"The novel cannot submit to authority. It is written against official language, against officialdom, and against whatever fixed form the novel has begun to take—it is always dying, and always being born.
"If the literary novel has calcified into genre, the new novelists need to break its underlying, often unspoken rules. To not just question, but to overthrow authority. The novel, at its best, cannot even submit to the authority of the novelist: Gogol burnt his follow-up to Dead Souls because, on reading the book he had just written, he was shocked to find that he profoundly disagreed with it.
"But the universities are authority or they are nothing. As the west has grown secular, the university has, quite organically, taken over from the church as a cross-border entity claiming universality, claiming to influence the powerful but not to wield power. "Education" is the excuse for a self-perpetuating power structure now, just as "religion" was the excuse then. The modern universities could claim to have no single ideology, but the same could be said of the Vatican under the Medicis, or the Borgias.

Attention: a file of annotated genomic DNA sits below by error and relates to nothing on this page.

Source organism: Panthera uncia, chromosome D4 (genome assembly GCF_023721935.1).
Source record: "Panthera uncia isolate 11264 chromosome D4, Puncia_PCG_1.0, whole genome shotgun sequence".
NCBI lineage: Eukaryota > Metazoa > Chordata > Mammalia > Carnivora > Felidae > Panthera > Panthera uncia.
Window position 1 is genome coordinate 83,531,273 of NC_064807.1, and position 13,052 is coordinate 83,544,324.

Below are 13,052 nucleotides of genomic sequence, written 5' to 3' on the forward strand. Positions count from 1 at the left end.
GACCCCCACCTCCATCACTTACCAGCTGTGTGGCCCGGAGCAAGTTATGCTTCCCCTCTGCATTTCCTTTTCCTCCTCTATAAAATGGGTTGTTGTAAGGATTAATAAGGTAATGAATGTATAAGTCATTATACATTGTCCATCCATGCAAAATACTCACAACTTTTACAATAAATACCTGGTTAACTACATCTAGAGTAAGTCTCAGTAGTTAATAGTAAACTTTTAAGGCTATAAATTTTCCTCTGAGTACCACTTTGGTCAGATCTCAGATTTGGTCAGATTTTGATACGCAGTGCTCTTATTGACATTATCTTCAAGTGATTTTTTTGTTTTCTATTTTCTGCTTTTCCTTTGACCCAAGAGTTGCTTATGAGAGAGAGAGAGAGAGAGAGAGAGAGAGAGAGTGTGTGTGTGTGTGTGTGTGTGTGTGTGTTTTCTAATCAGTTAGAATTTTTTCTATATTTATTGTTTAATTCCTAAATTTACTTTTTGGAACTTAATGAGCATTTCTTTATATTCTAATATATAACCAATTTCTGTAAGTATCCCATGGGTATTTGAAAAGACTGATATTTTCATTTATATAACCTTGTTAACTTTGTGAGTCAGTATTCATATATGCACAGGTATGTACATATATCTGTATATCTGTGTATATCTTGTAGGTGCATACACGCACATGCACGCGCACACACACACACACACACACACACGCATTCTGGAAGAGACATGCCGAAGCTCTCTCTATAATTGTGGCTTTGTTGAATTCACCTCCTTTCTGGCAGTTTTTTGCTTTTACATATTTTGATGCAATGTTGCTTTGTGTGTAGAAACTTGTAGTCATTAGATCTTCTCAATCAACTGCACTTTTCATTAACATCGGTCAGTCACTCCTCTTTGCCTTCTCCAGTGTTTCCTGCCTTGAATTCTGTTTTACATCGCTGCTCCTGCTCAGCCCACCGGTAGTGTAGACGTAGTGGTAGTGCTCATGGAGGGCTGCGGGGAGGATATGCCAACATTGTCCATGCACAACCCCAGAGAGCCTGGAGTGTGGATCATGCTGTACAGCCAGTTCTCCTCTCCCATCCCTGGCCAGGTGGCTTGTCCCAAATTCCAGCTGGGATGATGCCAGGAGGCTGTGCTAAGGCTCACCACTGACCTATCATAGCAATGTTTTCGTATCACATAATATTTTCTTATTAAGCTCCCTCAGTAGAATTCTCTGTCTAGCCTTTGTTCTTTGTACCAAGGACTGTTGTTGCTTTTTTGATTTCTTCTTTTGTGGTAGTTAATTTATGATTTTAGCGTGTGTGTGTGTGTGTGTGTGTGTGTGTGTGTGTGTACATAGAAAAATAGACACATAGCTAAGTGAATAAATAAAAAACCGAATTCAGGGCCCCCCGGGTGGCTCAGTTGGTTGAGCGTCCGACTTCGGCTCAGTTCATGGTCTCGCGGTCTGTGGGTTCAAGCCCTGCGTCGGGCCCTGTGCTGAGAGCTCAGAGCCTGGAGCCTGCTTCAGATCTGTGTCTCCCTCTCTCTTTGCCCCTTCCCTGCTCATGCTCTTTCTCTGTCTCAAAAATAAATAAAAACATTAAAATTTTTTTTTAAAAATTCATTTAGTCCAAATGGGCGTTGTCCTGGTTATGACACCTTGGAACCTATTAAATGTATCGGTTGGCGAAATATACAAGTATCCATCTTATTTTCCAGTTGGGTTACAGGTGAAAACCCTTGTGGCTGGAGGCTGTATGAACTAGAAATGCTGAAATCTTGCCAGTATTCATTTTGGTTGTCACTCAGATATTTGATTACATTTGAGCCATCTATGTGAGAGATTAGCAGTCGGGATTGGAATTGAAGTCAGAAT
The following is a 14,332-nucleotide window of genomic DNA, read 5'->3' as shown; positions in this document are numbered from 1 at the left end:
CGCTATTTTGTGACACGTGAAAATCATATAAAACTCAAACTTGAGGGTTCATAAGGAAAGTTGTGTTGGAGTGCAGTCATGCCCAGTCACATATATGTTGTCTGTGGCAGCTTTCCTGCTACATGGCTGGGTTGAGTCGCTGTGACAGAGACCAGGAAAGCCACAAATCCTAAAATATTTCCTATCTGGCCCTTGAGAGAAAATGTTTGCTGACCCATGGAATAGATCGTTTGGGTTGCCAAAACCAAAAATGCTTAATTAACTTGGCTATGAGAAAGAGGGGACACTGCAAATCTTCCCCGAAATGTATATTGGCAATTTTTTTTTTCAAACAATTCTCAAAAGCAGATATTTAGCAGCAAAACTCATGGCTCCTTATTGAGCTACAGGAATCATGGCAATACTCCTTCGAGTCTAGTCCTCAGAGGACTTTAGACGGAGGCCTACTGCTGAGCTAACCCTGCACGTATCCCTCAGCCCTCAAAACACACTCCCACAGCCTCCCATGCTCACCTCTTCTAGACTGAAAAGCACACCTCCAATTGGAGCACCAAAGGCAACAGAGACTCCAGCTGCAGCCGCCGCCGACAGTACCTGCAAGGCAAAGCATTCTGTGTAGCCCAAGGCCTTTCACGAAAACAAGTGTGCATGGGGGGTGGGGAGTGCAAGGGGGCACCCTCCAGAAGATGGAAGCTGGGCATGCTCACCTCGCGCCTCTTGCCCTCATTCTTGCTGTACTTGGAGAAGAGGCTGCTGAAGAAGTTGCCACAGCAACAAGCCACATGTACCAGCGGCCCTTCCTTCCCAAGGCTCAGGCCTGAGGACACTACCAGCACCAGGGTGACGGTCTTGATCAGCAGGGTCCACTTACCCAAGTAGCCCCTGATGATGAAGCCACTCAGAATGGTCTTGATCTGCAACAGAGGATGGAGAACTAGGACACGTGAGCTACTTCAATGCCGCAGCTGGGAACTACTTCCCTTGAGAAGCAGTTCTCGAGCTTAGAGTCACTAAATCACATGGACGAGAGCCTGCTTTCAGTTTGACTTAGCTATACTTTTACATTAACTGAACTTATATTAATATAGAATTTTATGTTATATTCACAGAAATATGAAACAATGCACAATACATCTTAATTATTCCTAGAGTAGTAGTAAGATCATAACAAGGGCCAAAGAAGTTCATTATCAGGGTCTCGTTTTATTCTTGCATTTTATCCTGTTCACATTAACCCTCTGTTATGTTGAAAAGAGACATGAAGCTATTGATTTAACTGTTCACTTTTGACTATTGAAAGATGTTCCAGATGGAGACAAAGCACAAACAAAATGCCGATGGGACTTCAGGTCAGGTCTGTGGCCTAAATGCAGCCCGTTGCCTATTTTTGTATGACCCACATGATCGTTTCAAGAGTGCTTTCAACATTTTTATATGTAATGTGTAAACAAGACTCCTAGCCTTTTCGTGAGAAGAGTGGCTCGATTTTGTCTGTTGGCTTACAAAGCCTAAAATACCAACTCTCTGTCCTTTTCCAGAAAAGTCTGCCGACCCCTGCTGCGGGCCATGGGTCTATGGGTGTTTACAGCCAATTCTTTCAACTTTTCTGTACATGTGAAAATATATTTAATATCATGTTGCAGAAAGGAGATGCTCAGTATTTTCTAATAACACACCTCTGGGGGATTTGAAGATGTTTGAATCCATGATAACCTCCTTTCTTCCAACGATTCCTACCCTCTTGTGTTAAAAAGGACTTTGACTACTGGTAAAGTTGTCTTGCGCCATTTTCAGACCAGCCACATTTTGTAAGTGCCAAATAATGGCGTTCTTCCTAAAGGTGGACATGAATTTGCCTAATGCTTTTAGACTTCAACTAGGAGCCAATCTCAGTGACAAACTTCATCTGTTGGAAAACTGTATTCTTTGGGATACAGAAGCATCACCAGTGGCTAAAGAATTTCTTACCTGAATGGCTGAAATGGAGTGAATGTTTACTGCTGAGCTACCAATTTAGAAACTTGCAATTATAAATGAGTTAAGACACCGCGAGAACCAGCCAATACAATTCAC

"Luckily this situation is self-satirising. Campus authority generates campus comedy. The senior academic novelist is trapped in the small world of the university, cut off from the big world, embodying authority yet still driven to write. In this situation the novel, if it is to live, must turn against the novelist. Malcolm Bradbury and David Lodge, writing novels at night, attacked their day-selves, their academic selves, as absurd buffoons whose work was meaningless. And the novelist in them was right.
"The university model, any teaching model, of necessity implies that there is a Platonic ideal novel in some other dimension, which has all the characteristics that make for novelness and that the more of these attributes a novel has, the more like a perfect novel it is. This concept works for the tragic, it works for the epic, it works (less well, but it works) for the lyric, it does not work for the novel because, as Mikhail Bakhtin has pointed out, the novel is the only post-Aristotelian literary form. It is not bound by classical rules. It is not bound by any rules. The novel is not a genre. The novel is always novel. The novel is always coming into being. The novel cannot be taught, because the novel does not yet exist."
- Julian Gough